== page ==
Glenn Seaborg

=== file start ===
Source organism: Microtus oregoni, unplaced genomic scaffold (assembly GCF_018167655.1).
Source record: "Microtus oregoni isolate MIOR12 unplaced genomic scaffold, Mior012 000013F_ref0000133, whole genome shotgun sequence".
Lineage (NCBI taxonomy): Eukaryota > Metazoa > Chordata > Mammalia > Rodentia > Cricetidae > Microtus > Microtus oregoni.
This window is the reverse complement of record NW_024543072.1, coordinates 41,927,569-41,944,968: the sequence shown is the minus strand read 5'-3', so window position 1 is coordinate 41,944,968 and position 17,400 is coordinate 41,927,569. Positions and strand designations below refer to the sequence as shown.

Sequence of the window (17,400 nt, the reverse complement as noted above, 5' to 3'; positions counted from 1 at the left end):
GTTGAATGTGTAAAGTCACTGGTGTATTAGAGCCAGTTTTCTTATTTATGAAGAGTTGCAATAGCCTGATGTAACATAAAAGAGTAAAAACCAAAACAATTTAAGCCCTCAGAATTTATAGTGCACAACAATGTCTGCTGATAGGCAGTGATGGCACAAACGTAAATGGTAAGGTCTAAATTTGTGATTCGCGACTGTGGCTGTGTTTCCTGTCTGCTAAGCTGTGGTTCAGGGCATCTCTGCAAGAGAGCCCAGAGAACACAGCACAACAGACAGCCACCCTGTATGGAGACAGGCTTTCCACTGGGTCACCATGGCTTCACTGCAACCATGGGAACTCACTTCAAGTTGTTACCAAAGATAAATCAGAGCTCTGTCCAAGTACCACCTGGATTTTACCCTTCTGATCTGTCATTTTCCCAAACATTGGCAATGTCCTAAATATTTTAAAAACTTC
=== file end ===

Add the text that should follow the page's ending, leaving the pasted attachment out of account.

seaborg Glenn Seaborg has made major contributions to science as a discoverer, administrator and educator. During the 1930s, 1940s and 1950s at E.O. Lawrence's lab in Berkeley and the University of Chicago, Seaborg discovered (or co-discovered) the elements plutonium, americium, curium, berkelium, californium, einsteinium, fermium, mendelevium and nobelium, as well as a wide variety of radionuclides including iodine-131, technetium-99m, cobalt-60, cesium-137, and iron-55. Indeed, he helped configure the periodic table as we now know it by placing the actinide series under the lanthanide series. For his discoveries of the transuranic elements and his determination of their chemistry, Seaborg was awarded the 1951 Nobel Prize in chemistry. As an administrator, Seaborg guided the nation's nuclear programs for ten years while Chairman of the Atomic Energy Commission. As an educator, he has been tireless in his efforts to inform the public about the benefits of nuclear power and the use of radionuclides in medicine, industry and the biological and physical sciences. Recently, the discoverers of element 106 have recommended that it be named Seaborgium, in honor of Seaborg's life-long achievements in radiochemistry.

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